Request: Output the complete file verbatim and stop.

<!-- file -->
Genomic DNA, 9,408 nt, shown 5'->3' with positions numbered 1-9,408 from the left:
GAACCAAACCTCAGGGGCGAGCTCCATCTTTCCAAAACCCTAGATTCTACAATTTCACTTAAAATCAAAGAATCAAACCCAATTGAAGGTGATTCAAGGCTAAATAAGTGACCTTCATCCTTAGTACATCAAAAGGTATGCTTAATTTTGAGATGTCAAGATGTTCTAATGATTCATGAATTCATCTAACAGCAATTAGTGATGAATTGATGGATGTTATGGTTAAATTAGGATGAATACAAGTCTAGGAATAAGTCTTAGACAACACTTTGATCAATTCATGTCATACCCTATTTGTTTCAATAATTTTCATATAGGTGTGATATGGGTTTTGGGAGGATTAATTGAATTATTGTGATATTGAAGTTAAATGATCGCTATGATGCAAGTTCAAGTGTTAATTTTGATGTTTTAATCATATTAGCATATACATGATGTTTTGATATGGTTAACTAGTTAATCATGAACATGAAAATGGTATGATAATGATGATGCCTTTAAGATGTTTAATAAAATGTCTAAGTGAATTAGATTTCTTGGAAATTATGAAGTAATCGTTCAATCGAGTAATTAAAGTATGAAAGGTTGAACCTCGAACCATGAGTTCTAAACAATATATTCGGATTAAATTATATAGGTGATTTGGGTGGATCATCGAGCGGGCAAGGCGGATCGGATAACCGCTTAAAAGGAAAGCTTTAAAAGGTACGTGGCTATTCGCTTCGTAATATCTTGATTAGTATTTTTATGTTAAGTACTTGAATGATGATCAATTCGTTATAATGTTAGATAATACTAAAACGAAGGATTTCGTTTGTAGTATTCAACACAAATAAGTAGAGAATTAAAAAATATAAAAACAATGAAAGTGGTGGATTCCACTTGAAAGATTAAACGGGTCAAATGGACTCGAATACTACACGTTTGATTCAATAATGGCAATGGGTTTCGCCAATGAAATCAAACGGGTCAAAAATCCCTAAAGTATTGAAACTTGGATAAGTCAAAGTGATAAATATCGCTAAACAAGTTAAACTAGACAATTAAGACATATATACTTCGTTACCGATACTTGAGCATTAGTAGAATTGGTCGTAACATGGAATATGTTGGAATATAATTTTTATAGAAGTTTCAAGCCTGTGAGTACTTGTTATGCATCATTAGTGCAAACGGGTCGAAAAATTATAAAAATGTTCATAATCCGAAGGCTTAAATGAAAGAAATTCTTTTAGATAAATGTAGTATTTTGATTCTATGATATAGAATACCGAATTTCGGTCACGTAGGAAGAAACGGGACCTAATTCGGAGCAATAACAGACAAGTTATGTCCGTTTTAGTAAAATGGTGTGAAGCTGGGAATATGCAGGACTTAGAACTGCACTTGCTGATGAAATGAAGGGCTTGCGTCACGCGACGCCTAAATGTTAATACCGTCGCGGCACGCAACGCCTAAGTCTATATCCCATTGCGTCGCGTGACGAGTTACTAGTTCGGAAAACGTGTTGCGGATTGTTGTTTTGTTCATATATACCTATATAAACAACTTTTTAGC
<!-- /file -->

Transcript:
Genomic DNA, 9,408 nt, shown 5'->3' with positions numbered 1-9,408 from the left:
GAACCAAACCTCAGGGGCGAGCTCCATCTTTCCAAAACCCTAGATTCTACAATTTCACTTAAAATCAAAGAATCAAACCCAATTGAAGGTGATTCAAGGCTAAATAAGTGACCTTCATCCTTAGTACATCAAAAGGTATGCTTAATTTTGAGATGTCAAGATGTTCTAATGATTCATGAATTCATCTAACAGCAATTAGTGATGAATTGATGGATGTTATGGTTAAATTAGGATGAATACAAGTCTAGGAATAAGTCTTAGACAACACTTTGATCAATTCATGTCATACCCTATTTGTTTCAATAATTTTCATATAGGTGTGATATGGGTTTTGGGAGGATTAATTGAATTATTGTGATATTGAAGTTAAATGATCGCTATGATGCAAGTTCAAGTGTTAATTTTGATGTTTTAATCATATTAGCATATACATGATGTTTTGATATGGTTAACTAGTTAATCATGAACATGAAAATGGTATGATAATGATGATGCCTTTAAGATGTTTAATAAAATGTCTAAGTGAATTAGATTTCTTGGAAATTATGAAGTAATCGTTCAATCGAGTAATTAAAGTATGAAAGGTTGAACCTCGAACCATGAGTTCTAAACAATATATTCGGATTAAATTATATAGGTGATTTGGGTGGATCATCGAGCGGGCAAGGCGGATCGGATAACCGCTTAAAAGGAAAGCTTTAAAAGGTACGTGGCTATTCGCTTCGTAATATCTTGATTAGTATTTTTATGTTAAGTACTTGAATGATGATCAATTCGTTATAATGTTAGATAATACTAAAACGAAGGATTTCGTTTGTAGTATTCAACACAAATAAGTAGAGAATTAAAAAATATAAAAACAATGAAAGTGGTGGATTCCACTTGAAAGATTAAACGGGTCAAATGGACTCGAATACTACACGTTTGATTCAATAATGGCAATGGGTTTCGCCAATGAAATCAAACGGGTCAAAAATCCCTAAAGTATTGAAACTTGGATAAGTCAAAGTGATAAATATCGCTAAACAAGTTAAACTAGACAATTAAGACATATATACTTCGTTACCGATACTTGAGCATTAGTAGAATTGGTCGTAACATGGAATATGTTGGAATATAATTTTTATAGAAGTTTCAAGCCTGTGAGTACTTGTTATGCATCATTAGTGCAAACGGGTCGAAAAATTATAAAAATGTTCATAATCCGAAGGCTTAAATGAAAGAAATTCTTTTAGATAAATGTAGTATTTTGATTCTATGATATAGAATACCGAATTTCGGTCACGTAGGAAGAAACGGGACCTAATTCGGAGCAATAACAGACAAGTTATGTCCGTTTTAGTAAAATGGTGTGAAGCTGGGAATATGCAGGACTTAGAACTGCACTTGCTGATGAAATGAAGGGCTTGCGTCACGCGACGCCTAAATGTTAATACCGTCGCGGCACGCAACGCCTAAGTCTATATCCCATTGCGTCGCGTGACGAGTTACTAGTTCGGAAAACGTGTTGCGGATTGTTGTTTTGTTCATATATACCTATATAAACAACTTTTTAGC